September 23, 2010

The Gentlemen’s Weekend pt. 1 – an Introduction

Turn it up, not too loudly, let it marinate. Preservation Hall Jazz Band’s Preservation, a benefit album, like so many others released since the storm, sets the mood perfectly for the run-up to this weekend… for the third year in a row, two friends and I will make our annual fall pilgrimage to the Crescent City, dedicating ourselves fully to the morally bankrupt yet artful craft of Conspicuous Decadence. 
From the author of Just One Night… “I've been having a linen suit custom made by a sixth generation New Orleans tailor.  It's taken a year.  Every stitch is specially intertwined with tiny strips of sugar cane and Anders Osborne's guitar strings as well as hairs from Manning family members.  It then was hung up in the kitchen at Galatoire's for three months to age.  I'll pick it up Saturday while we're there.”
Too bad he can’t wear it until Memorial Day. Though tomorrow night we’ll be at the corner of Bourbon and Bienville, enjoying our personal cocktail buffet at the Absinthe House before decamping to Tipitina’s for Rebirth, where the generally accepted societal rules on what may or may not constitute appropriate behavior are routinely flaunted. More to come…  

Photo credits: Rebirth Brass BandIt's a Newman 

September 19, 2010

KBK's Sunday Ribs

The first time I met KBK was on a golf course in Colorado. I was on the home stretch of a summer trip to Aspen with my then girlfriend (now wife) and her parents, and we rendezvoused with this old friend of my father-in-law's to celebrate his wife's birthday. It was my inaugural family vacation, an interview of sorts, and just as I was getting comfortable came the real smell test... a round with this duo who had famously asked the former boyfriend of my object of affection to hold the pin during a lightning storm. Hardly a gimme, to be sure, but the lightning stayed at bay and we enjoyed a memorable round of golf; well, memorable in the sense that it was the first time I heard my future father-in-law take some liberties with the English language. Clearly this KBK character brings out the best in everyone.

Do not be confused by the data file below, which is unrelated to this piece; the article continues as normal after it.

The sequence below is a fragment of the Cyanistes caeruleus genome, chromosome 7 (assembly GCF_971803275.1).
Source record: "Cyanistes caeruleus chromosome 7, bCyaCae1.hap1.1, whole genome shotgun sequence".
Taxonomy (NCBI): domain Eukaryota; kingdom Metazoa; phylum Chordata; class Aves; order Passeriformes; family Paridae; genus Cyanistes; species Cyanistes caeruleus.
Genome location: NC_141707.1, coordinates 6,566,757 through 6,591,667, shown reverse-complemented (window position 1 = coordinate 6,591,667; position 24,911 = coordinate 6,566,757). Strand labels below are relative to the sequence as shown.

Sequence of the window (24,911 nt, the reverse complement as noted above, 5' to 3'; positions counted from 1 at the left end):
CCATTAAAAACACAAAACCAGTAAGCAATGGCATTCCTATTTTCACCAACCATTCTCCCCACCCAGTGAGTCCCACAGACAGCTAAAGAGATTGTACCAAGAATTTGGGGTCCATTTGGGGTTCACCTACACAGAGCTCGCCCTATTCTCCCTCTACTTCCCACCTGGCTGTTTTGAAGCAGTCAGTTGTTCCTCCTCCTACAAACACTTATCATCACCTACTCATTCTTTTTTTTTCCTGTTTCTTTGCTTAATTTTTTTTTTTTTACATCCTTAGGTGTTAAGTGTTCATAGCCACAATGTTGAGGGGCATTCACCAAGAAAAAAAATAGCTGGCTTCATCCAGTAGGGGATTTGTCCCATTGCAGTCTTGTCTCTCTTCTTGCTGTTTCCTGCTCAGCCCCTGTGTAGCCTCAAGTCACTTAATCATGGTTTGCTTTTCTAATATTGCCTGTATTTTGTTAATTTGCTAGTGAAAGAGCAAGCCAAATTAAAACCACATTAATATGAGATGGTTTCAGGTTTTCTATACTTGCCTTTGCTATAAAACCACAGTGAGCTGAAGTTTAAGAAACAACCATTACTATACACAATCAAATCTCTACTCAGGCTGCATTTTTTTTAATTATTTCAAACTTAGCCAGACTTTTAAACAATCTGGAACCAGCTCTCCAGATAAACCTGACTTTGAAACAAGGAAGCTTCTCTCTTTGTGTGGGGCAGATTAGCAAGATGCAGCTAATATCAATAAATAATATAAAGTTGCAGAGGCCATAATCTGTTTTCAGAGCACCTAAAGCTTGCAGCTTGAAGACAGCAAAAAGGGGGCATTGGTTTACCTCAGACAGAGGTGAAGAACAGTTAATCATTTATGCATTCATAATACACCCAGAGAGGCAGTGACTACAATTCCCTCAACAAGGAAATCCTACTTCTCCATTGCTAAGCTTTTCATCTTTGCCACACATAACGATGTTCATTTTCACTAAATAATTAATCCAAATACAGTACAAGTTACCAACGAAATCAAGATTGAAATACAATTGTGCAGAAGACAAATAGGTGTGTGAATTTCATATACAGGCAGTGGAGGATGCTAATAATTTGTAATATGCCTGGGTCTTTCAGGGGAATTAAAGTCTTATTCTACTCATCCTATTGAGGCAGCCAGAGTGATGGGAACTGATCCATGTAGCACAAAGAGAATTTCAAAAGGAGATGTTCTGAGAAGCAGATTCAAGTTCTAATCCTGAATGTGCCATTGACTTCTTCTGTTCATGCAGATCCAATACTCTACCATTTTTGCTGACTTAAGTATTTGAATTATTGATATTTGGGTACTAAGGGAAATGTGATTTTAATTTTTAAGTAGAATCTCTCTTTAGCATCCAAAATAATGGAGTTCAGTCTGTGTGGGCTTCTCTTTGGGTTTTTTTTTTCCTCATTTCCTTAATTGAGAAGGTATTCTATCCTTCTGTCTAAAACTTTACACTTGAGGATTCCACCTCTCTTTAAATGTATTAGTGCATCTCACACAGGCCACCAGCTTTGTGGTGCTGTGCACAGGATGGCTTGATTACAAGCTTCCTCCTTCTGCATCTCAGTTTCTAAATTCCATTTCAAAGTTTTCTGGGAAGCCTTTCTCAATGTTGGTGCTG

Later that afternoon, as we convened for dinner, our subject arrived decked out in what can delicately be described as the sartorial opposite of what everyone in the state would consider common attire: pink linen blazer, black & white striped pants, suede loafers; if this were a movie on mountain-fashion KBK would have been comically miscast. Though I will give him credit for consistency... in the ensuing years I've seen the man wear enough Lilly Pulitzer to make a Palm Beach bridge game take notice. The last time I saw him was this spring in San Miguel de Allende... he had a beard and was wearing a Moroccan tunic. Yet while KBK's attire places him firmly in the running for the Most Interesting Man in the World, his escapades in the kitchen, at least the one we'll celebrate here, are decidedly Midwestern utilitarian. Which makes sense, given that his home-away-from-road is Evanston, IL. 

So to honor this final weekend before we officially enter the autumn season, may I present KBK's Sunday Spare Ribs...

First off, I do not have a smoker, which is obviously the preferred method of slow-cooking any large slab of something that previously walked on four legs. It's a gaping hole in my culinary arsenal that needn't be pointed out. But the brilliance of these ribs is that all you'll need is an oven and a grill, and a large television to watch the games, and a full ice chest, and...

Step one: head to the store and grab about 3 racks of baby back ribs. If your grocer-of-choice has decided that the best way to merchandise these is on a styrofoam tray under cellophane, then leave and find a good butcher. Lay them out on tin foil. 

Two: mix your rub. Red pepper based. Add some salt, a little sugar, garlic and onion powder, and anything else you might need to spice it up. Then work it into both sides. Wrap the racks in tin foil and drop them into a pre-heated 275-degree oven for three hours.